There’s no end to it.
There no end to it, there was no beginning. It was here, it is here, it will always be here, the talking, the promising, the hope for tomorrow, the anger, the jealousy, the energy, the desperation, the hunt, the hopeless hunt, the desire to nestle, once and for all, into the crotch of success. Men staring into those dangerous crotches, wanting without an end to the want, hungry without hope of satisfaction, looking to find something, to find the “Open Sesame” that will cause that G-string to evanesce. Younger men, older men, men alone, men in company, holding their liquor glasses and staring at the girls, staring at the moving asses of the girls, staring between the legs, staring into the future, forgetting that the future is a figure of speech, believing in the untold promise offered by those girls, epitomes of civilization.
It all boils down to this, at the top of the Empire State Building and in the A train’s tunnel, on the plush Aubusson carpets of Sutton Place and on the tenement fire escapes of Grand Street. Everywhere surveillance, rebounding Ferrara’s camera and dividing it into a myriad haunting fragments. Cameras, angles, grainy pictures, continuous reportage. Everything seen except the one thing we want to see, that spectre of thought. It’s all news. It’s all old news. Even Ray, in his own office, is on camera, the surveiller surveilled, the vigilant invigilated, the girls are on camera in their dressing room, the bar is on camera, the dance floor is on camera, the private booths are on camera. Only hopeless Jay isn’t on camera. He’s watching what’s on camera, while tallying figures and trying to find the winning lottery ticket. Tallying figures. Think of a life spent in only addition, accretion, aggrandisement. One hundred plus one hundred is two hundred. Hunting for the ticket. Tallying figures. Hunting for the ticket. Watching those screens—wavering, grainy, blue-gray pictures of the dance, the pose, the capture, the surrender, the want: every phase of this another dollar.
(It was one of the first revelations I experienced in New York, when I was twelve. There is virtually no place to rest one’s feet without paying. Central Park is fine if you live nearby, otherwise you have to pay to get there. Paley Park, that oasis, didn’t exist until the 1970s. You go to the museum and you have to pace the marble floors, pain shooting up your calves, because there basically are no benches. You can go to Broadway in the 70s and see benches in the grassy median that splits the road, but they are occupied by old people reading the Times. There is very little experience in New York separate from cash transaction–perhaps watching the pigeons. Capitalism is not only manifest in New York, it is embodied there; New York is capitalism. Is Ray’s club the way out? Is that what the dancing girls are, those girls who won’t dance anymore if they don’t get paid–the way out of this morass?)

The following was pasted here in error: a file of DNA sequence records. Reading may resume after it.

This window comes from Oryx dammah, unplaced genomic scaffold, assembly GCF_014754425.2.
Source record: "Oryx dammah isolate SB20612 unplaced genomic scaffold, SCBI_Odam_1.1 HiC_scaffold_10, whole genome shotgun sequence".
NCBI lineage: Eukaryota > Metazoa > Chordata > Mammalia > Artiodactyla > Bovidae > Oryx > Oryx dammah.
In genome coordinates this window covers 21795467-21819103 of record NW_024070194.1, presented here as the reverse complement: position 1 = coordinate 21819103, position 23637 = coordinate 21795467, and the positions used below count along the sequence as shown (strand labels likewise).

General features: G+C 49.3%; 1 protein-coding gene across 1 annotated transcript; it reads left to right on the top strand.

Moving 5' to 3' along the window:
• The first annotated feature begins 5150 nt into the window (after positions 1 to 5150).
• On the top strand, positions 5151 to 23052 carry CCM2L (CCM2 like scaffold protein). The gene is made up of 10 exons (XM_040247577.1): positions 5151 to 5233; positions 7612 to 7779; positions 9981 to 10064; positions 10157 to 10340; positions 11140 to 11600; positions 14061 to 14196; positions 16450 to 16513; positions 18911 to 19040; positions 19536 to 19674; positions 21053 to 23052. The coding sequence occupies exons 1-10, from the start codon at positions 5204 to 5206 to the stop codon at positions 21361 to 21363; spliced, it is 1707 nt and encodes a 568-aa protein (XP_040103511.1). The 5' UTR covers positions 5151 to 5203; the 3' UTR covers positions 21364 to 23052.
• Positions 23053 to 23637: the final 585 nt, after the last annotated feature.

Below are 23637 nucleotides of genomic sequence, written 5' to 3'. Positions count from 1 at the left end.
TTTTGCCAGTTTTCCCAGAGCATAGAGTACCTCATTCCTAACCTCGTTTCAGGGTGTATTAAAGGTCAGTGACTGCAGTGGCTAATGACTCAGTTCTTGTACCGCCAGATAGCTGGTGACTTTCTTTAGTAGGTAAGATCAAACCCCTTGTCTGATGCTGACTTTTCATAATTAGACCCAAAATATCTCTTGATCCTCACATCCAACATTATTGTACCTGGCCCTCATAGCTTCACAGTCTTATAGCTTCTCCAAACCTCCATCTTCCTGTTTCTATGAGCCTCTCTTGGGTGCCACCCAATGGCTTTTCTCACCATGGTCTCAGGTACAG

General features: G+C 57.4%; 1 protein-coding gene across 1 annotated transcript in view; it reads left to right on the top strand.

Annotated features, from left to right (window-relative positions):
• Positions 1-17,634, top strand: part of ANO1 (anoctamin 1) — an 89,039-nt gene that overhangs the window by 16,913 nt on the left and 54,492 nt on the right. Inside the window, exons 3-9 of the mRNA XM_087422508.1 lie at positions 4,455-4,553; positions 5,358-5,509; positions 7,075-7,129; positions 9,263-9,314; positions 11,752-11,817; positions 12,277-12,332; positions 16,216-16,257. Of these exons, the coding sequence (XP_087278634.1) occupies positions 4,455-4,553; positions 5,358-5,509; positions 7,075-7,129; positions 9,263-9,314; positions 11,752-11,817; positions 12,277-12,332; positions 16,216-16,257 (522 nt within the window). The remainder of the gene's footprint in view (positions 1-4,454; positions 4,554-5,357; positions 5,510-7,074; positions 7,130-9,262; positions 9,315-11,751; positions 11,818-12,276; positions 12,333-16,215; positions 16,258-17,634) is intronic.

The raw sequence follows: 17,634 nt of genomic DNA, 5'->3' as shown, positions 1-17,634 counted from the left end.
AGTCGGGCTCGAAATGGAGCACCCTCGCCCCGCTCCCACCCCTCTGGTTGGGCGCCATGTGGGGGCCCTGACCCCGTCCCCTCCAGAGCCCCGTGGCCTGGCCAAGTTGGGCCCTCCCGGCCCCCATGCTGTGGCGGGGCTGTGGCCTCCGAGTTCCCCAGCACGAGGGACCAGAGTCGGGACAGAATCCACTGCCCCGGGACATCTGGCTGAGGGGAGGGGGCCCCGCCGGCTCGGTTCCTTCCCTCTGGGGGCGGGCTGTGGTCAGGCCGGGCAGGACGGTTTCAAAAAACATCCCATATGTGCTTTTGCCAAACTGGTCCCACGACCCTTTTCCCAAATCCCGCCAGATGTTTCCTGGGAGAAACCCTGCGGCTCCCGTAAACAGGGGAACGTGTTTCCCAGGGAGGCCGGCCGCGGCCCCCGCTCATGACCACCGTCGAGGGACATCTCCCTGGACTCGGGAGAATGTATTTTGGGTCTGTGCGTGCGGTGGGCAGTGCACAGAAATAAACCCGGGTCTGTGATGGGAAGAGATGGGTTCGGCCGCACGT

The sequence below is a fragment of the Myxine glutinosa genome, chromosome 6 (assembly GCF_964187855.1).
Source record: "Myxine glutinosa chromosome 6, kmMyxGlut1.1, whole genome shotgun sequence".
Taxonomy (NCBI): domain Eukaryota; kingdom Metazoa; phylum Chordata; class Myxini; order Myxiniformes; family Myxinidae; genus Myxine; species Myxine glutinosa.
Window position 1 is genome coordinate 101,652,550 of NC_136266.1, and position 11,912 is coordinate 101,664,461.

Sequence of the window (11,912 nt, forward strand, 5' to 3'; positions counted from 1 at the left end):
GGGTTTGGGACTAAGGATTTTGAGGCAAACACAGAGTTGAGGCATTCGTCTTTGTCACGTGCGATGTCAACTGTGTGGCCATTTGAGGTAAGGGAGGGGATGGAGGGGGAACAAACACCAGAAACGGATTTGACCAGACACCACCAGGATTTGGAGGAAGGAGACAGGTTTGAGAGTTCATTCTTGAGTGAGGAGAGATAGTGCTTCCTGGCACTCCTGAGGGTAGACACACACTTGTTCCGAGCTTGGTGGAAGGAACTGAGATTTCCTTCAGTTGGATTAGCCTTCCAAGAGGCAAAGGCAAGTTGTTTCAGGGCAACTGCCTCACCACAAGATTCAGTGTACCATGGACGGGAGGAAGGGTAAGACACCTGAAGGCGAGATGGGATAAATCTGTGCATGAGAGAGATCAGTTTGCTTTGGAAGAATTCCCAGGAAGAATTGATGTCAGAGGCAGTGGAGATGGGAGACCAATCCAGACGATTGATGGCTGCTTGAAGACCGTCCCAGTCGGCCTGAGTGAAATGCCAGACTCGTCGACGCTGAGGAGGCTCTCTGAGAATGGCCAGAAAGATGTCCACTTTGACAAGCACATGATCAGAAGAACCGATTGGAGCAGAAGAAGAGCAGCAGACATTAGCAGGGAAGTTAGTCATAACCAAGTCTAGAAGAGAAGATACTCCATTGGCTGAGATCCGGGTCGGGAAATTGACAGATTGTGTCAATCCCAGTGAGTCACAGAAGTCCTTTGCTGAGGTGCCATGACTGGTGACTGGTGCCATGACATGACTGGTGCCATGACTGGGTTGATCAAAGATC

The girls have really and truly had enough, now they actually aren’t going to work anymore, and this is no joke. The system fractured, splintered. The workers in revolt. Ray is beside himself. Literally—as in ecstasy—he seems to stand outside of himself, looking at every aspect of this sordid affair. There isn’t a trick he misses (he has the chef hoping for a reality-tv show about him and the free-range hotdogs) and he’s planning to redecorate a chamber upstairs as the surface of the moon . . .. Look, we’ll do this. Look, we’ll do that. It’ll be fabulous. Ray is beside himself because the club, evidently, is slipping away; but he is the club; so he is slipping away; but to where? And how quickly? There are myriad lines in Dafoe’s face when he stops smiling, when he puts that marquee smile full of golden assurance into the locker. Every one of these lines goes into action to map out the future of Paradise, and all the time to spring back to dance its etch-a-sketch into Dafoe’s blue face.